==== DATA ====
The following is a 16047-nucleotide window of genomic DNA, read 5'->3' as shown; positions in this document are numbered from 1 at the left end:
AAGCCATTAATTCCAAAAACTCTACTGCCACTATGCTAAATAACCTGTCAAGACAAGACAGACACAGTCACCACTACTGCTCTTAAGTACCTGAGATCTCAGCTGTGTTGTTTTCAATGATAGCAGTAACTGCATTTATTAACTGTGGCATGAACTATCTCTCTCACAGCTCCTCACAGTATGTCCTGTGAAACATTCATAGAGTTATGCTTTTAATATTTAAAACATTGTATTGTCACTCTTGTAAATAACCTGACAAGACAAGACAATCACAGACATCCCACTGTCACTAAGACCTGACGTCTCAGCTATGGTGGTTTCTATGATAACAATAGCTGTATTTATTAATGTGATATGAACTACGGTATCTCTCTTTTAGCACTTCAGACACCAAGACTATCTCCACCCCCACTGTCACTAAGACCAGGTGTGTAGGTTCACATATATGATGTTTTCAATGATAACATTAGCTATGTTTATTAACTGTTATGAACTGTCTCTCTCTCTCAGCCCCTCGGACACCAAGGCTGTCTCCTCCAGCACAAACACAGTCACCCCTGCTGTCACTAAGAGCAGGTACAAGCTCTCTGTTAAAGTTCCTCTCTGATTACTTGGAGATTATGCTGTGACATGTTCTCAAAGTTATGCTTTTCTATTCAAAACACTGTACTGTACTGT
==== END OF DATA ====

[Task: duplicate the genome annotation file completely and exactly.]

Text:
The following is a 16047-nucleotide window of genomic DNA, read 5'->3' as shown; positions in this document are numbered from 1 at the left end:
AAGCCATTAATTCCAAAAACTCTACTGCCACTATGCTAAATAACCTGTCAAGACAAGACAGACACAGTCACCACTACTGCTCTTAAGTACCTGAGATCTCAGCTGTGTTGTTTTCAATGATAGCAGTAACTGCATTTATTAACTGTGGCATGAACTATCTCTCTCACAGCTCCTCACAGTATGTCCTGTGAAACATTCATAGAGTTATGCTTTTAATATTTAAAACATTGTATTGTCACTCTTGTAAATAACCTGACAAGACAAGACAATCACAGACATCCCACTGTCACTAAGACCTGACGTCTCAGCTATGGTGGTTTCTATGATAACAATAGCTGTATTTATTAATGTGATATGAACTACGGTATCTCTCTTTTAGCACTTCAGACACCAAGACTATCTCCACCCCCACTGTCACTAAGACCAGGTGTGTAGGTTCACATATATGATGTTTTCAATGATAACATTAGCTATGTTTATTAACTGTTATGAACTGTCTCTCTCTCTCAGCCCCTCGGACACCAAGGCTGTCTCCTCCAGCACAAACACAGTCACCCCTGCTGTCACTAAGAGCAGGTACAAGCTCTCTGTTAAAGTTCCTCTCTGATTACTTGGAGATTATGCTGTGACATGTTCTCAAAGTTATGCTTTTCTATTCAAAACACTGTACTGTACTGT